Dietary cholesterol restriction is a general recommendation for the medical community and emphasizes the importance of intestinal cholesterol absorption and metabolism in humans. However, several methods that may accurately quantify cholesterol absorption utilize radioactive isotopes that are undesirable for younger individuals, women, children, and normal subjects. To eliminate this hazard, we have developed a procedure for measurement of percent cholesterol absorption, based on that of Zilversmit (1972. Proc. Soc. Exp. Med. Biol. 140: 862-865), using stable nonradioactive isotopic tracers of cholesterol. [26,26,26,27,27,27-2H]cholesterol (30 mg) was administered orally and [23,24,25,26,27-13C]cholesterol (15 mg) was administered intravenously on day 0 and percent cholesterol absorption was calculated as the plasma ratio of oral/intravenous isotopic tracer on day 3 as determined by gas chromatography-mass spectrometry with selected ion monitoring. Tracer cholesterol given orally peaked in plasma on day 2 and then slowly declined in parallel with the intravenous tracer. Cholesterol absorption in 16 healthy subjects (on no medication and not ingesting alcohol) consuming a Step One Diet was 53.5% ± 8.5 SD%. Five subjects underwent repeat testing after 4-6 weeks with excellent replication (SD of difference between tests = 2.8%). No differences in the metabolism of [13C5]cholesterol, [2H6]cholesterol, and [14C]cholesterol were observed. The use of stable isotopes for the study of percent cholesterol absorption is precise and safe, allowing repeated measurements in normal individuals and thus facilitating clinical investigation of this key component of human cholesterol metabolism.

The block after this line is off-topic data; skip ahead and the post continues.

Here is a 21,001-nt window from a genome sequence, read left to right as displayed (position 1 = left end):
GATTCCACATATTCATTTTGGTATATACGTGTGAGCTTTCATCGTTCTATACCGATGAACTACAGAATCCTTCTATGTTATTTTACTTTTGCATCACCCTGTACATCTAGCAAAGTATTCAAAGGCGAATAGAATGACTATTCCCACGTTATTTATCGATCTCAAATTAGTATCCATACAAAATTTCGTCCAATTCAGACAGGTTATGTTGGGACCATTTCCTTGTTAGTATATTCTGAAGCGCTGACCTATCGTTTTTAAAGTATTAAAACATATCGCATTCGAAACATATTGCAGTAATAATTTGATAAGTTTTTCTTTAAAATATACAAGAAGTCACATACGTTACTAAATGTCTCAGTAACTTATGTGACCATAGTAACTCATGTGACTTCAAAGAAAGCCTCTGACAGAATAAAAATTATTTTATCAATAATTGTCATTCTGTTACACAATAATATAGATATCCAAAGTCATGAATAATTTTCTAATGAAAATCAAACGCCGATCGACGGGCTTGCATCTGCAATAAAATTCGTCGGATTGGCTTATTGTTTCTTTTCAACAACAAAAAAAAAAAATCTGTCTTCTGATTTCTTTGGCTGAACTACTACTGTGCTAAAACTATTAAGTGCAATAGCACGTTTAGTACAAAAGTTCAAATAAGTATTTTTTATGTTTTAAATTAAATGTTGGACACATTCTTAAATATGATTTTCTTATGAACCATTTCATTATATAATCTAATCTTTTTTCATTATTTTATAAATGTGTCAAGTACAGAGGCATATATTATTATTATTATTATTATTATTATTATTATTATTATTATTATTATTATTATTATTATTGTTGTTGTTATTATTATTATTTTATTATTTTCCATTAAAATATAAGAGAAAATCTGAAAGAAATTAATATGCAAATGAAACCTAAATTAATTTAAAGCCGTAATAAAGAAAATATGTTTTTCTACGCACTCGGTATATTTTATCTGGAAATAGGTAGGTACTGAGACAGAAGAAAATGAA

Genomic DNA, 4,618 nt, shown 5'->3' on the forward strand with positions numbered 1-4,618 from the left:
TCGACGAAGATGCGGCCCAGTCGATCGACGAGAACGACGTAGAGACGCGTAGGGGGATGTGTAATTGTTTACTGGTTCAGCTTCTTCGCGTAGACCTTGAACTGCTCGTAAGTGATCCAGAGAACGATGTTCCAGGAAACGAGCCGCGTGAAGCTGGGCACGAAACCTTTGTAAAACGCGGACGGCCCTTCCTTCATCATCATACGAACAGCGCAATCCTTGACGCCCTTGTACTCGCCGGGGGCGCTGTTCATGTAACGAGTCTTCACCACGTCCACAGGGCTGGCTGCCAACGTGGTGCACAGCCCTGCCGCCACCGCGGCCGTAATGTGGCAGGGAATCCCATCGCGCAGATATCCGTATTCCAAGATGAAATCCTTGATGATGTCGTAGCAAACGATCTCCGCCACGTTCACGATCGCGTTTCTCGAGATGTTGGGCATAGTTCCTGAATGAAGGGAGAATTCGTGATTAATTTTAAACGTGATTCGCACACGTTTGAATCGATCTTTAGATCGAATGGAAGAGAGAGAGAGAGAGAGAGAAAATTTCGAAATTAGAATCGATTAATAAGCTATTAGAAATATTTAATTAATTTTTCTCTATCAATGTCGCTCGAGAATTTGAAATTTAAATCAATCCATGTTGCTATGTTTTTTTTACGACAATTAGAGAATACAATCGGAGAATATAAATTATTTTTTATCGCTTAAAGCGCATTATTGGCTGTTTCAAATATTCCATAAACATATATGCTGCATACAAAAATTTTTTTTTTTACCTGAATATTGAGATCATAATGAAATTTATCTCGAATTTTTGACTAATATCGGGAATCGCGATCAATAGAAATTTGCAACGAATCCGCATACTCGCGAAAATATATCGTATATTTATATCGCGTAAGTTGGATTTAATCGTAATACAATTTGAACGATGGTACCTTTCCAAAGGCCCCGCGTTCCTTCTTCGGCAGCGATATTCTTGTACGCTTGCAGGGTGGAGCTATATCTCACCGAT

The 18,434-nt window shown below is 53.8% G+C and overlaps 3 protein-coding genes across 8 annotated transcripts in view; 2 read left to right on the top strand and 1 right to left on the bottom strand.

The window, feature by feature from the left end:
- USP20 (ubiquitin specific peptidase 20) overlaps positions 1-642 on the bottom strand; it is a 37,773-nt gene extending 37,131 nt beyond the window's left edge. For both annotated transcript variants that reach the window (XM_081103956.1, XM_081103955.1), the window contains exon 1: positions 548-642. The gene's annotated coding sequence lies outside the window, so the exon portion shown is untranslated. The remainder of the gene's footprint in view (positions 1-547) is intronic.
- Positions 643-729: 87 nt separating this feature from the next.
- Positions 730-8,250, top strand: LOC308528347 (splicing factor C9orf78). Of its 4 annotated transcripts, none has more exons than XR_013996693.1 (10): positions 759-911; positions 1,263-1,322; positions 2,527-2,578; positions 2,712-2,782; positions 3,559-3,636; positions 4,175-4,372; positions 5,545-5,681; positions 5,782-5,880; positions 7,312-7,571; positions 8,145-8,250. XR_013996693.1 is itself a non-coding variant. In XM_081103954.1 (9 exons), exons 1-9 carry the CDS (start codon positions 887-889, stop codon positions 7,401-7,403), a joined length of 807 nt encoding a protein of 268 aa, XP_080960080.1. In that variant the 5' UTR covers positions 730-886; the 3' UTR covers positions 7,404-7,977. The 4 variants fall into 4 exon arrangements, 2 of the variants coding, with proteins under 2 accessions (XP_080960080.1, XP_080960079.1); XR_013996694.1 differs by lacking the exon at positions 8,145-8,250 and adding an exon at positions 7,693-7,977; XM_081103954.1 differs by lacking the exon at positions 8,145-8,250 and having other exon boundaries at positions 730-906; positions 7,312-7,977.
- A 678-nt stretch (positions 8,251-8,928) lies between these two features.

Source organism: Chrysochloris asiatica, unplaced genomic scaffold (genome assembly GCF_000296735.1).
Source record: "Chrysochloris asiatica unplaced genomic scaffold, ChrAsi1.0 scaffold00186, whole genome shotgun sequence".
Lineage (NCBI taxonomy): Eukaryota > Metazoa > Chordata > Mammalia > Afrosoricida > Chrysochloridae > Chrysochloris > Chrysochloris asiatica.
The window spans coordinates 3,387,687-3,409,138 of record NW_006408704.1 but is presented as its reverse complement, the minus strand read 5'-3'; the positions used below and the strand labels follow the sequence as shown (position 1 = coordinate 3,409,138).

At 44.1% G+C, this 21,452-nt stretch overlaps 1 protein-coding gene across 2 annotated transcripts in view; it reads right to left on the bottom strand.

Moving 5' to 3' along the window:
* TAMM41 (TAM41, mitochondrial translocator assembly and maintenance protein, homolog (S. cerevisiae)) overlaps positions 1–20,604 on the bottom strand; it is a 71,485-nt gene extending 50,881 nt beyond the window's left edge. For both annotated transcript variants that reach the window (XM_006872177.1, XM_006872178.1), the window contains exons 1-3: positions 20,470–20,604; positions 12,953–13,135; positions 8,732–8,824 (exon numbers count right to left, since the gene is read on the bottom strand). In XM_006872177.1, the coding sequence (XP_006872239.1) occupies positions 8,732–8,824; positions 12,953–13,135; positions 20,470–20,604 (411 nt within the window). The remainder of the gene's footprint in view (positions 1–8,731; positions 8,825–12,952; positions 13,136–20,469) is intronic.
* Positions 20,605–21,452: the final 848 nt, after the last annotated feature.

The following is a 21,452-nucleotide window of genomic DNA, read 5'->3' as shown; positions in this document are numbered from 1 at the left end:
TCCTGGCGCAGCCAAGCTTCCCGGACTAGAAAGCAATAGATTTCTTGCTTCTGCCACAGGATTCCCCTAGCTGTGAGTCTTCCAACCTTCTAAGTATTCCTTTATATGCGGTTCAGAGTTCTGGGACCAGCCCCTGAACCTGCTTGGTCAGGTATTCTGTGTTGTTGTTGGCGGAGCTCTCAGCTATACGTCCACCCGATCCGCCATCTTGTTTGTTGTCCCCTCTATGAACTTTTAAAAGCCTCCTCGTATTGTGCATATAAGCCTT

|Number of pages||7|
|Journal||Journal of lipid research|
|State||Published - Jan 1 1993|
- carbon isotopes
- mass spectrometry
- selected ion monitoring